Thursday, October 25, 2012
At Right Reason, Prof. Hadley Arkes considers whether religious freedom is a "natural right." A taste:
. . . How is there anything, in the mandates on contraception, that is aptly countered by a claim of "religious freedom" standing against the law? Bishop Lori and his brother bishops, accomplished men that they are, were not able to break out of this box. The heart of the problem, again, is that they have not been able to explain whether the freedom they are asserting is really grounded in reason, in an understanding of natural right, or whether they are claiming to be aggrieved distinctly as Catholics and theists by an assault on matters of "faith" that are not shared with everyone else in the population. What is missing is precisely the account offered by John Paul II on Catholicism constituted both by faith and reason: There was the revelation to the Jews, enlarged by the revelation of Christ and his mission, but fortified as John Paul II said, by the tradition of Greek philosophy. He remarked in Fides et Ratio that it fell to the "fathers of philosophy to bring to light the link between reason and religion." . . .
He concludes with this:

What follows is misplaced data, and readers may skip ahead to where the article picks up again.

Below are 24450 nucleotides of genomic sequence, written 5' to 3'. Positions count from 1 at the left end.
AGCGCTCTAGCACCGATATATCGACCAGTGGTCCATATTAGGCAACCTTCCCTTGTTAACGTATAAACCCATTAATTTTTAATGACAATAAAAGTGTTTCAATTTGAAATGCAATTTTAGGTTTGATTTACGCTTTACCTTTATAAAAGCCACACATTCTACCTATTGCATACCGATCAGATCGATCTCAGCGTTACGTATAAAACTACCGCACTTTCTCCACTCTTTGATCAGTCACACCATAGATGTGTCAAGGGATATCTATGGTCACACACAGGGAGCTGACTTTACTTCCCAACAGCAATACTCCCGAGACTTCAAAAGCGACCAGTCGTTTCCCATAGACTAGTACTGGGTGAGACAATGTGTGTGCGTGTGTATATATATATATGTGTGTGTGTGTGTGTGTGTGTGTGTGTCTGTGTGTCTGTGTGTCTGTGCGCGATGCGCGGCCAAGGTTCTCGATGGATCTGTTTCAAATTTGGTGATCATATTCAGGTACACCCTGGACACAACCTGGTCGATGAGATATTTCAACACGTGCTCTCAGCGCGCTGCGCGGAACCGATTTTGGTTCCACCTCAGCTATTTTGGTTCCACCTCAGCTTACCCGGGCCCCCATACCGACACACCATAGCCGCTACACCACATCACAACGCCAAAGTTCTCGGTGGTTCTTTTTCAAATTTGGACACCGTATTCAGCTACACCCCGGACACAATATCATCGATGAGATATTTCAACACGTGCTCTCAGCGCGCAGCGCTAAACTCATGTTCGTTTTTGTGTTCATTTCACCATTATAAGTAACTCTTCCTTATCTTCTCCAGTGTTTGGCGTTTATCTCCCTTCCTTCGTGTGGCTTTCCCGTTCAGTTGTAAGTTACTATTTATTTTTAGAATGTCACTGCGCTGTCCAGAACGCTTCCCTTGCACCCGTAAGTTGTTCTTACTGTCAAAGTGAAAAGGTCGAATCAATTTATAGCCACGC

Without that underlying moral understanding and the doctrines of natural law, it would be impossible to explain a regime in which a system of law is built upon a body of first principles forming a fundamental law (or a "constitution"). Without that accompanying faith it would be hard to explain why we seem to think that human beings, wherever we find them, will have an equal claim to our sympathy and respect; that they are made in the image of something higher; that they are creatures of reason who deserve to be ruled with the rendering reasons for the laws imposed on them. Without all of that, it becomes harder to explain why we can accord to them the standing of "bearers of rights" flowing to them by nature. In short, then, without the moral understanding sustained now mainly by the religious, it would be hard to take seriously the notion that there are natural rights that command our respect because they are grounded in truths about "the human person." That is the case for religion as a natural right, and the measure of our desperation is that, in the current state of our public life, the bishops find the gravest test of their preparation and learning as they try to explain the matter to their own public in a post-literate age.
There's a lot more, so read the whole thing.